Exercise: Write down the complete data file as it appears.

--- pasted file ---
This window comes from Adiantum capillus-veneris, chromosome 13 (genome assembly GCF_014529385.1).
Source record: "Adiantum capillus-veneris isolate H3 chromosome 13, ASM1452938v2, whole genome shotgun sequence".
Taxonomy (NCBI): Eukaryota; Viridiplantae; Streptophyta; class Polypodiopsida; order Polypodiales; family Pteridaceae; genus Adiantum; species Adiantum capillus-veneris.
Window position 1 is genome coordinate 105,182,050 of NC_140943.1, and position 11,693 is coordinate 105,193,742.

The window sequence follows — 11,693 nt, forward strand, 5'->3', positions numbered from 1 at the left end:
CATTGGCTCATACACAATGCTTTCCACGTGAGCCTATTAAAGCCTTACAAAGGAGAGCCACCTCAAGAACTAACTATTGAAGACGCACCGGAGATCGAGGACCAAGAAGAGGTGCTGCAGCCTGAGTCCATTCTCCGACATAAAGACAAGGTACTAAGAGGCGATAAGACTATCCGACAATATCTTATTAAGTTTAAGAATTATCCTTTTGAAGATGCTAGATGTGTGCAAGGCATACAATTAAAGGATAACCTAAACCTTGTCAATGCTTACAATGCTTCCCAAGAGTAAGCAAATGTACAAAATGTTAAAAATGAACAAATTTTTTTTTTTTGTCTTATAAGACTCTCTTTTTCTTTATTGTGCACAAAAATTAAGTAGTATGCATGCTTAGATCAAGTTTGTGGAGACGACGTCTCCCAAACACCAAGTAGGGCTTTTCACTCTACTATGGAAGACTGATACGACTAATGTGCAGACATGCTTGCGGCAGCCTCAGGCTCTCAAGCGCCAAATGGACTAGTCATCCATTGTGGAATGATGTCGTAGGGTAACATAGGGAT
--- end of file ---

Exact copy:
This window comes from Adiantum capillus-veneris, chromosome 13 (genome assembly GCF_014529385.1).
Source record: "Adiantum capillus-veneris isolate H3 chromosome 13, ASM1452938v2, whole genome shotgun sequence".
Taxonomy (NCBI): Eukaryota; Viridiplantae; Streptophyta; class Polypodiopsida; order Polypodiales; family Pteridaceae; genus Adiantum; species Adiantum capillus-veneris.
Window position 1 is genome coordinate 105,182,050 of NC_140943.1, and position 11,693 is coordinate 105,193,742.

The window sequence follows — 11,693 nt, forward strand, 5'->3', positions numbered from 1 at the left end:
CATTGGCTCATACACAATGCTTTCCACGTGAGCCTATTAAAGCCTTACAAAGGAGAGCCACCTCAAGAACTAACTATTGAAGACGCACCGGAGATCGAGGACCAAGAAGAGGTGCTGCAGCCTGAGTCCATTCTCCGACATAAAGACAAGGTACTAAGAGGCGATAAGACTATCCGACAATATCTTATTAAGTTTAAGAATTATCCTTTTGAAGATGCTAGATGTGTGCAAGGCATACAATTAAAGGATAACCTAAACCTTGTCAATGCTTACAATGCTTCCCAAGAGTAAGCAAATGTACAAAATGTTAAAAATGAACAAATTTTTTTTTTTTGTCTTATAAGACTCTCTTTTTCTTTATTGTGCACAAAAATTAAGTAGTATGCATGCTTAGATCAAGTTTGTGGAGACGACGTCTCCCAAACACCAAGTAGGGCTTTTCACTCTACTATGGAAGACTGATACGACTAATGTGCAGACATGCTTGCGGCAGCCTCAGGCTCTCAAGCGCCAAATGGACTAGTCATCCATTGTGGAATGATGTCGTAGGGTAACATAGGGAT